All summer I washed clothes in the sink, worried

to lose them in the communal pile of laundry


la doña would throw on the couch for us to sort.

I’d write down anything I placed in the basket—


blue cat pajama pants, yellow daisy skirt.

But I never gave her my black clothes, afraid


they would fade grey drying on the Spanish rooftop.

I washed those by hand—


the black jeans, black shorts, black long skirt

with the bleach-stained hem, black tank top,


black strapless bra that he took off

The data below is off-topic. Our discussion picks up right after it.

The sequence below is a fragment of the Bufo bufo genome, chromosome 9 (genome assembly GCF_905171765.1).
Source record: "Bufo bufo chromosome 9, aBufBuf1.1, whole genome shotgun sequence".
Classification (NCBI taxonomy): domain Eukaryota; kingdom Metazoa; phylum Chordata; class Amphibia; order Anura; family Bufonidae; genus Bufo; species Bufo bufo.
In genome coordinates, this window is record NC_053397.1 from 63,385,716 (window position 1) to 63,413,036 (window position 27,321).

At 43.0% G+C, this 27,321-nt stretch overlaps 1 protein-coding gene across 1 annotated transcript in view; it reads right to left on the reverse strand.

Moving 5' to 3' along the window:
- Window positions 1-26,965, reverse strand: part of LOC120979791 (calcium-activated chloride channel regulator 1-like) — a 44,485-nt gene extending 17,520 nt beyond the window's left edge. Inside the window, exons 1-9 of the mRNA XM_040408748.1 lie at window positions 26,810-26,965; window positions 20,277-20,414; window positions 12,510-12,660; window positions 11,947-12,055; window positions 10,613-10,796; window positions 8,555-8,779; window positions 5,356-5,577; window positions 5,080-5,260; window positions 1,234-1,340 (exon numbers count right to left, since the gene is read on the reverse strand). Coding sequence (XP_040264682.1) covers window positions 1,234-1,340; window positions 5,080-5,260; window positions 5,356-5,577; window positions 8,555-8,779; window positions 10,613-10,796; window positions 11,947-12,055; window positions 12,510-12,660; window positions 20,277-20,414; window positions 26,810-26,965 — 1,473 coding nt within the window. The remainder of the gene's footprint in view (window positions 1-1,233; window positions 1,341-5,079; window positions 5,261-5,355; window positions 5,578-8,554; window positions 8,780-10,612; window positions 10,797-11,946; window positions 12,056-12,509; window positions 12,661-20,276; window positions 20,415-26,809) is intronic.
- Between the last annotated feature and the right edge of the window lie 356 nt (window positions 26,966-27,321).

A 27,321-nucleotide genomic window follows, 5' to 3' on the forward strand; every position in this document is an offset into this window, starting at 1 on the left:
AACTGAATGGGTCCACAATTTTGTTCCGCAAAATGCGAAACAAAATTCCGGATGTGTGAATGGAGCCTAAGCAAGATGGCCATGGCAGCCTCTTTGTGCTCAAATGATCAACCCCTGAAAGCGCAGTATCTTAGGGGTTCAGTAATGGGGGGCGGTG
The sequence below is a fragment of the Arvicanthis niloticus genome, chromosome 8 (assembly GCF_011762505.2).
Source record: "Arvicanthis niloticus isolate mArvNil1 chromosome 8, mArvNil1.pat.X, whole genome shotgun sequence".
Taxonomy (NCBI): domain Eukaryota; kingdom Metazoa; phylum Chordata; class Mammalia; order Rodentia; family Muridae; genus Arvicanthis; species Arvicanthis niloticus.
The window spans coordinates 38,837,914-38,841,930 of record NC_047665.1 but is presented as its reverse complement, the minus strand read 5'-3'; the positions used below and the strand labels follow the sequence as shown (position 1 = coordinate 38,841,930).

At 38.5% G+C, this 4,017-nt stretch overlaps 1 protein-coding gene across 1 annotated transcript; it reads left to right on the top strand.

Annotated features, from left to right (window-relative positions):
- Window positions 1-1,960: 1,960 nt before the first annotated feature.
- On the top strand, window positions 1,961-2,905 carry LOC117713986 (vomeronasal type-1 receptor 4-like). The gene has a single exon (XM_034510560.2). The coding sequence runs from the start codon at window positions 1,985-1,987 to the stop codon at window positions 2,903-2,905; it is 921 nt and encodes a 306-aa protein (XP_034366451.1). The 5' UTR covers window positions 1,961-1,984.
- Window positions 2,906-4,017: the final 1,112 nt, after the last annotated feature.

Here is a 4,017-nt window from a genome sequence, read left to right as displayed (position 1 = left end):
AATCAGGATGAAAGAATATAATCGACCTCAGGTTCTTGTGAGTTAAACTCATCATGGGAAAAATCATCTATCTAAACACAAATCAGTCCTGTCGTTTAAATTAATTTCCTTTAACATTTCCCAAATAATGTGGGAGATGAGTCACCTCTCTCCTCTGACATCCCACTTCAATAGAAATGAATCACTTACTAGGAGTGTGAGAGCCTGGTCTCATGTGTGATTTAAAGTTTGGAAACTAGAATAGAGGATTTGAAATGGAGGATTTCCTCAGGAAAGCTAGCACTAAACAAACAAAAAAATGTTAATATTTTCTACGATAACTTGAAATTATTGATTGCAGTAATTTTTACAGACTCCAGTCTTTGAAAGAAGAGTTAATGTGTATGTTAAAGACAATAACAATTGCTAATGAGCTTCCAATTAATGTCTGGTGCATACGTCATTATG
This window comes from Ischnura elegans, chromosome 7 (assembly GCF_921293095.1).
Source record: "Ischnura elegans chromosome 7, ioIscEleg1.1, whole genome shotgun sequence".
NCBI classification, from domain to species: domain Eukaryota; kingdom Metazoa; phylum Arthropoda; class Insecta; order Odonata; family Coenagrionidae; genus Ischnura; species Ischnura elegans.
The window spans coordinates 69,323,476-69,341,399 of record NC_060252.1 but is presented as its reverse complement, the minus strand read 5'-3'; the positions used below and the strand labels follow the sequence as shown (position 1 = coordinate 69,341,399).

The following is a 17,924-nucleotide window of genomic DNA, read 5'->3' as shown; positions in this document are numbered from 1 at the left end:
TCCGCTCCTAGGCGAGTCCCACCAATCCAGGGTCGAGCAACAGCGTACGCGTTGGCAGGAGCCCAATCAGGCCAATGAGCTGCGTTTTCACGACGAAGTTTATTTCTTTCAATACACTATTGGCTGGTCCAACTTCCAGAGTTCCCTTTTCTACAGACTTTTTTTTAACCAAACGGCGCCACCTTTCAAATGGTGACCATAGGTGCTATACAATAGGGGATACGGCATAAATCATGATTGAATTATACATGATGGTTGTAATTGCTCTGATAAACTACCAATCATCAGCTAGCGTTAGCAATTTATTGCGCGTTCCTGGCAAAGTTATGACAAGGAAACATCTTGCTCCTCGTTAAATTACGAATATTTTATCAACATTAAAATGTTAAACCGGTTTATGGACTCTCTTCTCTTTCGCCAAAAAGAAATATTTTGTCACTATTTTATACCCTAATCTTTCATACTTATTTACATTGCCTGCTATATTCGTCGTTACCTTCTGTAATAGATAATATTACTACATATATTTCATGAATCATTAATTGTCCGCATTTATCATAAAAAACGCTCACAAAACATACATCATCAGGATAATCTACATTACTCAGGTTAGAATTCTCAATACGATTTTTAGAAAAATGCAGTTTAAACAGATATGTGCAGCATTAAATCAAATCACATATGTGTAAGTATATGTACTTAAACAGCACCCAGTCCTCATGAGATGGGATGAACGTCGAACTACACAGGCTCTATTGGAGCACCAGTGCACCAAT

while parked on the empty fairgrounds at 7AM, black


polished nails on the dashboard,

black pupil, freckle, black


thong on the carpet, black

blood on the leather, on the sand walking home.


Diannely Antigua is a Dominican American poet and educator, born and raised in Massachusetts. She is currently an MFA candidate at New York University, a Squaw Valley Community of Writers fellow, and Associate Poetry Editor for BOAAT. Her book Ugly Music, forthcoming from YesYes Books, was chosen for the 2017 Pamet River Prize. Winner of the Bodega Poetry Contest, her work has been nominated for a Pushcart Prize and Best of the Net. Her poems can be found in Day One, Vinyl, Split Lip Magazine, Cosmonauts Avenue, Reservoir, and elsewhere. Her heart is in Brooklyn.